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Ukraine: the population flees Kramatorsk for fear of a Russian offensive

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Hundreds of people fled the city of Kramatorsk in eastern Ukraine on Sunday for fear of a possible Russian offensive in this part of the country, AFP noted. They were hundreds, women, children and elderly, to take the train from the station of this city under the control of the government of kyiv.

Hundreds of people fled the city of Kramatorsk in eastern Ukraine on Sunday for fear of a possible Russian offensive in this part of the country, AFP noted. They were hundreds, women, children and elderly, to take the train from the station of this city under the control of the government of kyiv.

Fear of a deterioration of the situation in the Donbass

The departure was done in order, with the help of volunteers on site, but in an atmosphere of sadness, resignation and, for many, anguish. “I’m sending my children to the west (of the country) to a safer place, like everyone else,” Andrei told AFP, whose wife and two daughters were to board a train heading for Lviv (west).

“A lot of people have already left. For two or three days, our families have been leaving, we men are staying (…), the situation is bad,” he explained. Russia announced at the end of the week that it wanted to “focus its efforts on the liberation of Donbass”, a mining basin in eastern Ukraine where kyiv has since said it fears a worsening of the situation.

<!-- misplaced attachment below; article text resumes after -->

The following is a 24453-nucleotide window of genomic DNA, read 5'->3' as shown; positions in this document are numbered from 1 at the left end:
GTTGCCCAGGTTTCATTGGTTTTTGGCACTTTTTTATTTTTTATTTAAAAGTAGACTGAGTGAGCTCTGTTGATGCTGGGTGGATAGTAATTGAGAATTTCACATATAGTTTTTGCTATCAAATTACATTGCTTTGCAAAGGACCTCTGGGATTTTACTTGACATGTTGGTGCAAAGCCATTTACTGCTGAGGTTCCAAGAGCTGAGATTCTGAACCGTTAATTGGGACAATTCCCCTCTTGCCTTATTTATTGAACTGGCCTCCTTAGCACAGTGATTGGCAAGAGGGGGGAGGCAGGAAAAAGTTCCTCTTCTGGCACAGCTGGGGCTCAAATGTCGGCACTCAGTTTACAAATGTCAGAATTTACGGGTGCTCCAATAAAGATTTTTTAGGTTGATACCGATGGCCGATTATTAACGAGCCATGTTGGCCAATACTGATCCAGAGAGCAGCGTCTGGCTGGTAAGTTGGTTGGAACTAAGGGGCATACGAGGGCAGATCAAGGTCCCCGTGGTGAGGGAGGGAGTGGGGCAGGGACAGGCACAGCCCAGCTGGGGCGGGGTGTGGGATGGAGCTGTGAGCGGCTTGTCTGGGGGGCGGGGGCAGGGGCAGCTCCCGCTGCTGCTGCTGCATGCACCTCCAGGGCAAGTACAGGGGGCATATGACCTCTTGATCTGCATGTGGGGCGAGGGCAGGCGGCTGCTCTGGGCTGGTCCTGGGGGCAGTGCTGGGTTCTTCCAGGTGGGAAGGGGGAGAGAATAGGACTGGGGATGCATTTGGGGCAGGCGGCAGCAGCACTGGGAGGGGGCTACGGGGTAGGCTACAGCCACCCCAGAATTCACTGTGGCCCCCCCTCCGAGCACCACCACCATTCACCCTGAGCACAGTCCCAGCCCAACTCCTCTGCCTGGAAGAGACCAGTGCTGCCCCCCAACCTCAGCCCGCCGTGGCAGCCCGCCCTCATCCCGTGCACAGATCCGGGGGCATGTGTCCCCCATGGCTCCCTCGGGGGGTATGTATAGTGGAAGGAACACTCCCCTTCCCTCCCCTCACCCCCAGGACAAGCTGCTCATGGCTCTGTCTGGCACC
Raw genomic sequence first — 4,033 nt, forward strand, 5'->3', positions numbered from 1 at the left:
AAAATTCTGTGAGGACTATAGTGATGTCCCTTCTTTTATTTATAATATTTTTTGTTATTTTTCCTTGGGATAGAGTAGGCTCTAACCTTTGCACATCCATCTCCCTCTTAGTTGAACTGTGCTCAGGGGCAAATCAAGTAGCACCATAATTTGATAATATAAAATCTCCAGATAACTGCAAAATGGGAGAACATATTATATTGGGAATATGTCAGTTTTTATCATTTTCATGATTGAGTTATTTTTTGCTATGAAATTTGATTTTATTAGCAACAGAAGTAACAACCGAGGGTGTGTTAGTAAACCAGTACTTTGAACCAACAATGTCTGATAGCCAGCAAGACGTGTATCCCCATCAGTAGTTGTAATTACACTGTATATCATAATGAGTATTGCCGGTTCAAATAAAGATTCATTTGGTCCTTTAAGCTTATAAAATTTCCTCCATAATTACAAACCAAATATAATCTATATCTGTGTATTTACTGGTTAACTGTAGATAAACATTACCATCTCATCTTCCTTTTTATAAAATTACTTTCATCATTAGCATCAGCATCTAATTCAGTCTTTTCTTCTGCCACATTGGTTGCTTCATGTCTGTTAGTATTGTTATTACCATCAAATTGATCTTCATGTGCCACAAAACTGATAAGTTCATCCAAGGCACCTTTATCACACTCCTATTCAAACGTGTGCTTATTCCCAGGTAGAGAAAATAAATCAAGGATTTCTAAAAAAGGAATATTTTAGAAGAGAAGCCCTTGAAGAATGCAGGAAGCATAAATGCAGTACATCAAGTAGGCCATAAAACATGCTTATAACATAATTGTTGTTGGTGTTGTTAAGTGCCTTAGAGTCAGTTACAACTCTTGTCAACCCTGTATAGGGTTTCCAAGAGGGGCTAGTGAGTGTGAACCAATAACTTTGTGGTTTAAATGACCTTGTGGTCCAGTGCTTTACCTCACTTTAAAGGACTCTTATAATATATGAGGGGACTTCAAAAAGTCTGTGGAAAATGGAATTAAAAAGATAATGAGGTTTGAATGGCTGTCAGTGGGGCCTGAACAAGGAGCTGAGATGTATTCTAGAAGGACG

The Russian forces are indeed trying to take the Ukrainian army in a pincer movement, deployed since 2014 along a front line passing near Donetsk to the south and Lugansk to the east (capitals of the two pro-Russian separatist “republics”) of the same name), which has recently reached Izioum in the northwest.

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“The children are gone”

De facto regional capital, since October 2014, of the territory still under the control of kyiv, Kramatorsk is located in the center of the region and would then be surrounded by this pincer movement, raising fears of a fate similar to that of Mariupol, further south, devastated by bombing and fighting.

The situation was calm late Sunday afternoon in Kramatorsk, almost deserted as the start of the night curfew approached.

In the first days of the Russian invasion at the end of February and the beginning of March, the city had been the target of several bombardments, on the airport in particular. The past few weeks have been calm, but four bombs or missiles have targeted the outskirts overnight, according to residents.

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Around 6:00 p.m. (3:00 p.m. GMT), warning sirens sounded throughout the city, as is the case several times a day now in most major Ukrainian cities.

“The children are gone, we have to stay with my husband to take care of my mother,” said Svetlana, a 50-year-old volunteer organizing the crowd on the station platform to get her on the train.

With a suitcase, a sports bag or a few plastic bags for the children’s snacks, many of these families held in their arms or at the end of a leash their pet dogs and cats. “The last few days the station was full every day… Rumors say something terrible is coming here,” Svetlana added.

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